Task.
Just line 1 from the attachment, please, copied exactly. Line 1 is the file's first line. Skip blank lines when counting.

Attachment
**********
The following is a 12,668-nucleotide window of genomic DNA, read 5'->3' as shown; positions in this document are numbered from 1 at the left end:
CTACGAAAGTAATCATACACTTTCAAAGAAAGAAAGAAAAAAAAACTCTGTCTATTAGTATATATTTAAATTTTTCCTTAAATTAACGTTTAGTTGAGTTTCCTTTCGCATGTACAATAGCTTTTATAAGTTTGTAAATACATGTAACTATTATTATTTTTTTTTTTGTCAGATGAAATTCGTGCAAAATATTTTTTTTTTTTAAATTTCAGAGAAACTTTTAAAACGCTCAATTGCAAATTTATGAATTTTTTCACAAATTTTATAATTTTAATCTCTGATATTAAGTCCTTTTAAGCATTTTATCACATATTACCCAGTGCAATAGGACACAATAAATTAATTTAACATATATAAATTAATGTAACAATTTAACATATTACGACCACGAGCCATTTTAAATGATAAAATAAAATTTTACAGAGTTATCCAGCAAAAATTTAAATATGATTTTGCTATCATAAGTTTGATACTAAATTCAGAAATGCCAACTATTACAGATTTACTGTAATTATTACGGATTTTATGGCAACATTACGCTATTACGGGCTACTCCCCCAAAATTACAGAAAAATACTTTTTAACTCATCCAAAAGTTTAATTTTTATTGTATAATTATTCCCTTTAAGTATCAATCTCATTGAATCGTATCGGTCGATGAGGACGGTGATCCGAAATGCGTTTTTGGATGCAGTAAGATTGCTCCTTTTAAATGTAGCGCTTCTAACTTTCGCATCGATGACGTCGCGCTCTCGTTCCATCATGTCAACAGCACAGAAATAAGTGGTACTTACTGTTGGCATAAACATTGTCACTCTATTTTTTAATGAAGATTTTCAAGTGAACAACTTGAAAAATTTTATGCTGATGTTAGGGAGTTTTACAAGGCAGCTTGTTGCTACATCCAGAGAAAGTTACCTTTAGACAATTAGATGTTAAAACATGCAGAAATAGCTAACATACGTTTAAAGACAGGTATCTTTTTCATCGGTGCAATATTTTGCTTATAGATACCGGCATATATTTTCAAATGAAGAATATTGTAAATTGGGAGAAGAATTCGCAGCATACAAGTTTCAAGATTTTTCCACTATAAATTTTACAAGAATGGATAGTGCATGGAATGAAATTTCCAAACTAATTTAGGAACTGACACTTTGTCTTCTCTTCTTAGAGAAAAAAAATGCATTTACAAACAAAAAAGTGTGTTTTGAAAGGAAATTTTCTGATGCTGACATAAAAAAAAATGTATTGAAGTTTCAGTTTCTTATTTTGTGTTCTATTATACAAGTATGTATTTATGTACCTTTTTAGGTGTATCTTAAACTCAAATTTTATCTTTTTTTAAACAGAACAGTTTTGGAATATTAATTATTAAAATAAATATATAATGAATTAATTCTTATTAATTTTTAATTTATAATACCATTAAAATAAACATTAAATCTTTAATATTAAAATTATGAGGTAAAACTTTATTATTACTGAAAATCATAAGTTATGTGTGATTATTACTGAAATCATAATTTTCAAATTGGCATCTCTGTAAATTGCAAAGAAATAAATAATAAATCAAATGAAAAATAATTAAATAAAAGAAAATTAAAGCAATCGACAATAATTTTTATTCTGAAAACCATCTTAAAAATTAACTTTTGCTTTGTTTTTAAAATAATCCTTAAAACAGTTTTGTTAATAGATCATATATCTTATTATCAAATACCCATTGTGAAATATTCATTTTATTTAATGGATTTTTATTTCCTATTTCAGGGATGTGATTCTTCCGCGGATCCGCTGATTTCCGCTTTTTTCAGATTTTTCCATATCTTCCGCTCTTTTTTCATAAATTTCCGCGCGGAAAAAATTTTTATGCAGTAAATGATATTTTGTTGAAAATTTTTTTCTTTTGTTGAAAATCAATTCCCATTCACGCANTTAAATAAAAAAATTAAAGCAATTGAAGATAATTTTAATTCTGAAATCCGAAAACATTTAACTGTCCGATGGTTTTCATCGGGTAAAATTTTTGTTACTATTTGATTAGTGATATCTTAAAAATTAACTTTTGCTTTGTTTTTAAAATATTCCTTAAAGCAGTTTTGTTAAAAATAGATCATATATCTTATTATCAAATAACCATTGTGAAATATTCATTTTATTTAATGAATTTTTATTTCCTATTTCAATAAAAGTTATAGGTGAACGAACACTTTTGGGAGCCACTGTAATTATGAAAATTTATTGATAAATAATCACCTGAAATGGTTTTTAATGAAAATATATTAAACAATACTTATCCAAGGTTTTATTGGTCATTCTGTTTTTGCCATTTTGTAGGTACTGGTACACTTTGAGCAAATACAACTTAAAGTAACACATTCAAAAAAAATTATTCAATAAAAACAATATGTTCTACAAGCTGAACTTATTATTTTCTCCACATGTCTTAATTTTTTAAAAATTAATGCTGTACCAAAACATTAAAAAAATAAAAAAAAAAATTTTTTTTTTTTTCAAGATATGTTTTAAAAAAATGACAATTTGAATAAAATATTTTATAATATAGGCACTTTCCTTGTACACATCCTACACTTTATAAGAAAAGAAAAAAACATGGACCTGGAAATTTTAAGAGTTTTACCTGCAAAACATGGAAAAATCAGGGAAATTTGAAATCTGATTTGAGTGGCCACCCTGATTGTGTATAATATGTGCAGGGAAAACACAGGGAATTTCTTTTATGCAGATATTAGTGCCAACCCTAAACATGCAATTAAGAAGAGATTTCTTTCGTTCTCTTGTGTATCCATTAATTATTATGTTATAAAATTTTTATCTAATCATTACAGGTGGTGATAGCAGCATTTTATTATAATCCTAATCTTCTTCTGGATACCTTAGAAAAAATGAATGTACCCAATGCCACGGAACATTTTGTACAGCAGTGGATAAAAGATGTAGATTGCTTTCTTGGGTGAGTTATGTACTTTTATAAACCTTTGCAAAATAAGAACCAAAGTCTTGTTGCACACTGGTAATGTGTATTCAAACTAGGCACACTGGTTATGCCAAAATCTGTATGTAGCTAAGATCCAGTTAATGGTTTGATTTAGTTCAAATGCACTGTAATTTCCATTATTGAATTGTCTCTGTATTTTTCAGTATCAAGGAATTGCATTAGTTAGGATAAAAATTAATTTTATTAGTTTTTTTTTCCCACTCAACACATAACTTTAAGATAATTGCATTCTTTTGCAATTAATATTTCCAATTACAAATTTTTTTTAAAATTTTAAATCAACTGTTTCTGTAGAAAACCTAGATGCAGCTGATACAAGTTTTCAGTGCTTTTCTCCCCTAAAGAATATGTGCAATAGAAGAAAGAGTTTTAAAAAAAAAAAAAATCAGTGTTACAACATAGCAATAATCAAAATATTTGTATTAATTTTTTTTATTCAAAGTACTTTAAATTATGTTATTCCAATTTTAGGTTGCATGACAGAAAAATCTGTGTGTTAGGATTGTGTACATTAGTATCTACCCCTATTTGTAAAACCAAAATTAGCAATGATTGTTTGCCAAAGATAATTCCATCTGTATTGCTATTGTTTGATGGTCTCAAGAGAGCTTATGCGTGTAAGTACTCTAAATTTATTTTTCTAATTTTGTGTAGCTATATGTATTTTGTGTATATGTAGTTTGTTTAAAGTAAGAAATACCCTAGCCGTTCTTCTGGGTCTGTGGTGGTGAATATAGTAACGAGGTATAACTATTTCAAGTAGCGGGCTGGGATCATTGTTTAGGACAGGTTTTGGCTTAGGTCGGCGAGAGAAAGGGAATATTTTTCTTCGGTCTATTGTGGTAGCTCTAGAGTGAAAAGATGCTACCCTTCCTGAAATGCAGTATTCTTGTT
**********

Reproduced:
The following is a 12,668-nucleotide window of genomic DNA, read 5'->3' as shown; positions in this document are numbered from 1 at the left end: